- the lvl-2 hil on maps 12B and 5B should just be a lvl-1 hil (to prevent very easy line-of-sight almost all across the board)

- the command points on map 12B should be German instead of US (to prevent US command overkill too early)

- the US can't use the Air Support strategy deck during turns 10 and 11 (no tactical bombing at night)

 

By the way, I agree that  putting these FAQ's / Errata's in PDF would be best ... but for now it should be an open thread where everybody can chip in to get it as complete as possible.

 



#5 Grand Stone

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Posted 10 June 2011 - 02:44 AM

Latro:

Is it suppose to be a level 1 hill for both 12A/5Bs combos or just the one on the US side?

(sidenote, are these changes enought to balance the scenario?9



#6 Latro

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Posted 10 June 2011 - 04:44 AM

Grand Stone said:

Latro:

Is it suppose to be a level 1 hill for both 12A/5Bs combos or just the one on the US side?

(sidenote, are these changes enought to balance the scenario?9

 

LOL! ... never saw that the map had two exactly the same map/hill combos!

It's only for the one on the US side: because it is so far out of reach for the Germans, the US can simply park a truck on it and have the perfect spotter for the entire map. If you want the full review and possible balance suggestion, look for the thread: 

http://www.fantasyfl...&efpag=0#216297

Unfortunately I can't find the full review and mail-discussion I had with the designer (maybe I still have a forgotten old back-up CD somewhere ... I'll have a look).

The changes mentioned here do help, but the scenario still favours the US.

 



#7 BJaffe01

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Posted 10 June 2011 - 01:43 PM

hmm since that scenario is mine i'll look at again. it should favor the Americans as the 2nd Armored was one of our oversized Divisions in the Tank assets.

also the German commander of 2nd Panzer had never seen so many Air Planes as the allies commited since the Russians never gather planes quite like we did and he had been on the Russian front for most of his time in service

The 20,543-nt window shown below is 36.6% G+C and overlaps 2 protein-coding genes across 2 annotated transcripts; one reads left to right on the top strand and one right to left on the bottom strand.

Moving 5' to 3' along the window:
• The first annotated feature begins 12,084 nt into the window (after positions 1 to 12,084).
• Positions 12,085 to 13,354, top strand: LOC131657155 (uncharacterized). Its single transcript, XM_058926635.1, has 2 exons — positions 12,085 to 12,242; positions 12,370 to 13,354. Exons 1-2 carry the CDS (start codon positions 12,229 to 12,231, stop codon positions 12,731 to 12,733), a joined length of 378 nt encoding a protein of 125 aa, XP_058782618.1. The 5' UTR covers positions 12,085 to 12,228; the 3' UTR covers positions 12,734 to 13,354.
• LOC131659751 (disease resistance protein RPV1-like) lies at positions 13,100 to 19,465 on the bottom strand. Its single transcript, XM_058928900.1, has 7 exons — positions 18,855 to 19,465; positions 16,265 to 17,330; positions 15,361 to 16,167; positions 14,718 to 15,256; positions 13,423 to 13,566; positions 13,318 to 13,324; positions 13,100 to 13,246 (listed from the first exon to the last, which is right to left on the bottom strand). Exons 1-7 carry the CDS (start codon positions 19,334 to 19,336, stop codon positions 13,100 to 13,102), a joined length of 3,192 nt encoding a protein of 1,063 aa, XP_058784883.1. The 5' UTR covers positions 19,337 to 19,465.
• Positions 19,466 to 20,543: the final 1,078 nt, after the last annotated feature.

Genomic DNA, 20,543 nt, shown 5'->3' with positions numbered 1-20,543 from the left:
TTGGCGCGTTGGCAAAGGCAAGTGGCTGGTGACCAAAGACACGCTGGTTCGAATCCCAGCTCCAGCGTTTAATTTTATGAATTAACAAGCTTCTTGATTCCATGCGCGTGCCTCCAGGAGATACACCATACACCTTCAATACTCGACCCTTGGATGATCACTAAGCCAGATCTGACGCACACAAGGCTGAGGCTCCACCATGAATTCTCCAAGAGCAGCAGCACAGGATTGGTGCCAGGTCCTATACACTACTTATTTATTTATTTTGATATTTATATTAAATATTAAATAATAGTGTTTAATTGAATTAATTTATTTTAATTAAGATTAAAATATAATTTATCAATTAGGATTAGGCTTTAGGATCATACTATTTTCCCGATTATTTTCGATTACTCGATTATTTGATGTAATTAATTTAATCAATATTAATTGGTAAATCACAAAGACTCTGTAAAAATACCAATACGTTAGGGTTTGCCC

BJaffe01



#8 Grand Stone

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Posted 10 June 2011 - 10:07 PM

Many of these scenarios use the "heavy fog" operation card giving you +1 cover.  I have allways assumed that the card work for both parties, and not only one side. If this can be confirmed, that would be great.

 



#9 Latro

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Posted 11 June 2011 - 12:04 AM

BJaffe01 said:

hmm since that scenario is mine i'll look at again. it should favor the Americans as the 2nd Armored was one of our oversized Divisions in the Tank assets.

also the German commander of 2nd Panzer had never seen so many Air Planes as the allies commited since the Russians never gather planes quite like we did and he had been on the Russian front for most of his time in service

BJaffe01

I was able to dig up the review-report I did (back-ups for teh win!), but the e-mails are gone.

Here it comes!

 

First of all, a big thank you for giving us this great (in more ways than one) scenario to fight over! Besides actually playing strategy games, I also really enjoy play-testing various games and this one really gave me something to sink my teeth in!

Now down to business …

Looking back at it all, I think the main balance issue does not come from one clearly defined part of the scenario, but from the synergy between a whole list of seemingly small things. On their own, none of these presents a major problem … but add them together and suddenly the US side has a serious advantage that is (IMHO) almost impossible to overcome for the Germans.

 

Units:

The US has the advantage in both quantity and quality. There’s not much to say about this really, they simply have more units on the table and also have a higher ratio of elites and heavy support. The traditional German advantage of better panzers is largely compensated by the operation cards and the two special tanks the US starts with. With those cards in play it suddenly becomes a lot easier for the “humble” Sherman to score that single hit for a light damage result on the panzers while the Germans do not gain enough from it to reliably score heavy damage as a result (which needs 3 hits). Lowering armour all across the board favours the side with the lowest attack values in this case.

Side note: It’s usually not a real problem for the attacker to have the advantage in quantity and/or quality, because this can be compensated by the advantage of being the defender (terrain/obstacles, op-fire) and a time limit to reach the objective … but in this scenario these equalizing factors don’t have very “balancing power”.